Monday, July 23, 2012
By: Noah Silverman, RJC Congressional Affairs Director
The upshot of this week’s political developments is clear: President Obama’s ideology and the way he talks about it are becoming a real problem for his reelection campaign.
By now, everyone who pays attention to politics has heard about the President’s controversial remarks last Friday After touting his proposal to hike taxes on small businesses and wealthy individuals, the President observed (at the 33:32 mark):
You know, there are a lot of wealthy, successful Americans who agree with me, because they want to give something back. They know they didn’t—look, if you’ve been successful, you didn’t get there on your own. You didn’t get there on your own. I’m always struck by people who think, well, it must be because I was just so smart. There are a lot of smart people out there. It must be because I worked harder than everybody else. Let me tell you something—there are a whole bunch of hardworking people out there. If you were successful, somebody along the line gave you some help. There was a great teacher somewhere in your life. Somebody helped to create this unbelievable American system that we have that allowed you to thrive. Somebody invested in roads and bridges. If you’ve got a business—you didn’t build that. Somebody else made that happen. The Internet didn’t get invented on its own. Government research created the Internet so that all the companies could make money off the Internet.
Many commentators have noted that these remarks hew closely to the argument offered by Massachusetts Senate candidate Elizabeth Warren in a remarks that were widely circulated on the Internet.
But Obama’s tone may have been even more dismissive of business owners concerns, which leads to what Washington Post political reporter Aaron Blake calls “Obama’s ‘You didn’t build that’ problem.”
Obama’s team argues that he is pushing for an increase in government funding for programs that are broadly popular…. But the bluntness of his “you didn’t build that” quote is going to obscure those details. After all, Obama was basically addressing business owners directly in an adversarial way. (emphasis added)
John Kass vividly recalls the “government men coming from City Hall” to collect tribute from his father and uncle as they struggled to build their small business – a neighborhood supermarket:
They wanted steaks.
We didn’t eat red steaks at home or yellow bananas. We took home the brown bananas and the brown steaks because we couldn’t sell them. But the government men liked the big, red steaks, the fat rib-eyes two to a shrink-wrapped package. You could put 20 or so in a shopping bag.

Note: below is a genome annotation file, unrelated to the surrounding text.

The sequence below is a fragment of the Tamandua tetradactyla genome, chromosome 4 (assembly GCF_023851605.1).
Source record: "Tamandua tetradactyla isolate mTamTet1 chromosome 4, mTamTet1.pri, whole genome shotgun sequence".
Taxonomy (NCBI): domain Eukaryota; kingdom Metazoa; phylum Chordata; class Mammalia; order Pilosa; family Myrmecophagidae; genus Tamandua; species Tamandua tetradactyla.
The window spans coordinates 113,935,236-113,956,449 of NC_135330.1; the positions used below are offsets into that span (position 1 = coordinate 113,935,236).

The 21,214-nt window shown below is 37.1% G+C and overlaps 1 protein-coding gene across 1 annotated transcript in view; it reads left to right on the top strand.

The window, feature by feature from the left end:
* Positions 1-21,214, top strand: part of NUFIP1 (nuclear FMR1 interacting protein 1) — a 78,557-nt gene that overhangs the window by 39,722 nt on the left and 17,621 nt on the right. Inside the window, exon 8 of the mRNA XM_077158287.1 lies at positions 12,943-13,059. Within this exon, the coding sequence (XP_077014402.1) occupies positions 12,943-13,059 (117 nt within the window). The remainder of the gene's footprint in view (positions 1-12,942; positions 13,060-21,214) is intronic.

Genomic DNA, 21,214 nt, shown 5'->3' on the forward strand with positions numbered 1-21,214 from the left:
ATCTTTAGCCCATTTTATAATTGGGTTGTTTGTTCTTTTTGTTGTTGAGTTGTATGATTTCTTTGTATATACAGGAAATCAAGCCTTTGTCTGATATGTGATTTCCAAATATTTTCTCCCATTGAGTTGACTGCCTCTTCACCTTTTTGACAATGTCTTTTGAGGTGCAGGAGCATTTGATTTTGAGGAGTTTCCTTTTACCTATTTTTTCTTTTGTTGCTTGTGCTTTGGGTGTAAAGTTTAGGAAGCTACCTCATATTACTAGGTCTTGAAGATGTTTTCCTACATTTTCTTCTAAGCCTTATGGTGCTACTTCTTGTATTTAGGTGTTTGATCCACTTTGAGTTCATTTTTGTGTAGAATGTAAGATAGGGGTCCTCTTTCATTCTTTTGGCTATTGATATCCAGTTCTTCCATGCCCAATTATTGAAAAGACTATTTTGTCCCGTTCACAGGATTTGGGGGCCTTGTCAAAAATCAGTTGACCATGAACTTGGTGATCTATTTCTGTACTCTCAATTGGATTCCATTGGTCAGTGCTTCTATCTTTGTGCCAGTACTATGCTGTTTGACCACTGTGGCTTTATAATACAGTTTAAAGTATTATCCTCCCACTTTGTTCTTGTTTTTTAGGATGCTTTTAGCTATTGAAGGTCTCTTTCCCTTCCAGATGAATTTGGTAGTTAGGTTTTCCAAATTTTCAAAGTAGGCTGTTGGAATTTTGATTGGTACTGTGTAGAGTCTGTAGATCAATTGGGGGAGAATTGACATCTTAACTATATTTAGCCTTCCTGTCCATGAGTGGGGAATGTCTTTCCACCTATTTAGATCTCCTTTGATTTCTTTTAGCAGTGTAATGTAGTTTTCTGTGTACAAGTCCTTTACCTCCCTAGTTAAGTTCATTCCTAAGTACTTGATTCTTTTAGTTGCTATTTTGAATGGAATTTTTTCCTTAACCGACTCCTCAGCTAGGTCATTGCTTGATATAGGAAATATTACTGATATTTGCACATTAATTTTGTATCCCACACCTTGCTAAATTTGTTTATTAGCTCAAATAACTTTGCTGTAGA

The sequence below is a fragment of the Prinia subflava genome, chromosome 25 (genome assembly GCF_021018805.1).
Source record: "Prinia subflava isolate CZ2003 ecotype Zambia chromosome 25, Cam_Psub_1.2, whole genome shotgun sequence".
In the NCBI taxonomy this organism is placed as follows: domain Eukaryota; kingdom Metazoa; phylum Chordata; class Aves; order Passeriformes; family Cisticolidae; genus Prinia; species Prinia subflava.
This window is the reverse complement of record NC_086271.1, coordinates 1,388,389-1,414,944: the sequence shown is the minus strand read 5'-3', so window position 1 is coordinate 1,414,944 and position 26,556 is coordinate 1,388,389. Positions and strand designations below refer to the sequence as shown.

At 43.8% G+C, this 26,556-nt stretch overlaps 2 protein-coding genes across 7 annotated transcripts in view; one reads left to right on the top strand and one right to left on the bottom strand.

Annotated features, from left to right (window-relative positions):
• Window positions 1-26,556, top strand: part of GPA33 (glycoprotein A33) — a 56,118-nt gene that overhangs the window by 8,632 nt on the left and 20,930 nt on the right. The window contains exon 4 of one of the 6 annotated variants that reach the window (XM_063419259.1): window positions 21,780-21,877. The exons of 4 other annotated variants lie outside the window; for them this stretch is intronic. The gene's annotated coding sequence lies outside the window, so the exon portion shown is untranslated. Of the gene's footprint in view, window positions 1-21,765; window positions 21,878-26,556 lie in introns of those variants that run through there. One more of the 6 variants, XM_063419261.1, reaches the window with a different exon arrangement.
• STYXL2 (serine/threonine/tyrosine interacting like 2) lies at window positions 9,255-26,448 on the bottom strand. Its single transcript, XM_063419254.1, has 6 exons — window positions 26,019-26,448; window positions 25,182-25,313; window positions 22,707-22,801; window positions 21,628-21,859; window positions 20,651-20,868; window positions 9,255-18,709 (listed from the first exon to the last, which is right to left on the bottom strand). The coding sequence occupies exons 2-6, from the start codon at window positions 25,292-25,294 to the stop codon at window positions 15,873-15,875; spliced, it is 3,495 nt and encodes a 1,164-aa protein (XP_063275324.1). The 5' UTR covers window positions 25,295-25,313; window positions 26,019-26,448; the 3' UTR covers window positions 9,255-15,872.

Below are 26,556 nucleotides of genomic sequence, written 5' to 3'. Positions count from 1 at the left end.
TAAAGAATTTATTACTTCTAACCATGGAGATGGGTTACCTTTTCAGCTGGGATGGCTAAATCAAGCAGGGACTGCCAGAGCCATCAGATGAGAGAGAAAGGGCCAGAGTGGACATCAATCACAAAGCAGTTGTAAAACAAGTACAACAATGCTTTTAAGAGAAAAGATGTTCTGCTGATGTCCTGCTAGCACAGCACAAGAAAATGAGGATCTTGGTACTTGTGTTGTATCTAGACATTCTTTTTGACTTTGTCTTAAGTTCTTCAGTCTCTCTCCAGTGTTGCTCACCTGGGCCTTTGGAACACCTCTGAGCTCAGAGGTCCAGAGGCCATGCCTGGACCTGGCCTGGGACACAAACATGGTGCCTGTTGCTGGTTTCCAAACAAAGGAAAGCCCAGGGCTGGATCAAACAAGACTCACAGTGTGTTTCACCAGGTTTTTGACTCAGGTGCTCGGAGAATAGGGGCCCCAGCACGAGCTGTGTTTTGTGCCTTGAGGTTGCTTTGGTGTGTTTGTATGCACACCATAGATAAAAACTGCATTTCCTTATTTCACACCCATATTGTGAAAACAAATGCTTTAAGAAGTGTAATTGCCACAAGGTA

“Thanks, Greek,” they’d say.
That was government.
Many Americans have similar impressions – of government more as an impediment to the fulfillment of their ambitions than a help. Many more worry that an expanding government will tip the scales in the wrong direction by saddling taxpayers with ever-higher taxes to pay for ever-growing social programs and debt service and squelching innovation with burdensome regulation.
Obama’s off-the-cuff encomium to the indispensability of government to our fulfillment only begs the questions that are weighing on these Americans’ minds.
- Based on what are we to sustain any confidence that a government that squandered the 2009 Stimulus will do better if it sets out on another binge?
- When so many state governments are staggering under the burden of past promises come due, why does the federal government seem more interested in bailing out the most imprudent of them than in addressing its own underfunded promises?
- What limiting principle prevents this rationale from becoming a justification for unending government power and money grabs? If there is none, it’s no exaggeration to say that accepting this argument would leave our traditional notions of property rights and limited government entirely hollowed out.
Liberals like President Obama may have a tough time understanding where Americans who have such concerns are coming from. They’re used to feeling frustrated that government isn’t growing faster.
Their exasperation is evident in the current spasm of saber-rattling over how to deal with the scheduled expiration of the 2001 and 2003 tax cuts. Democrat Senators can’t contain their bewilderment at colleagues – and voters – who would deny them the proceeds from soaking ‘the rich,’ which they see as a politically easy windfall to collect.
Seemingly, their ideological tunnel-vision makes it impossible for them to look at it from the perspective of people like John Kass’s father. If they could, perhaps they’d understand how outrageous it sounds to struggling small business owners when “government men” insist that Americans who produce tax revenue are “doing fine” and it’s those who consume revenue who are bearing the brunt of the weakest economic recovery in living memory.
They’d see Democrats whose actions bespeak a dogged determination to “take care of their own,” an attitude that makes Democrat politicians’ habit of citing true public goods like public safety and roads appear revoltingly cynical.
The Americans whose concerns the President so brusquely belittled hear the indifference and contempt in his words loud and clear. They see through the liberal Democrat shakedown style of politics.
And that’s why this has been a bad week for President Obama.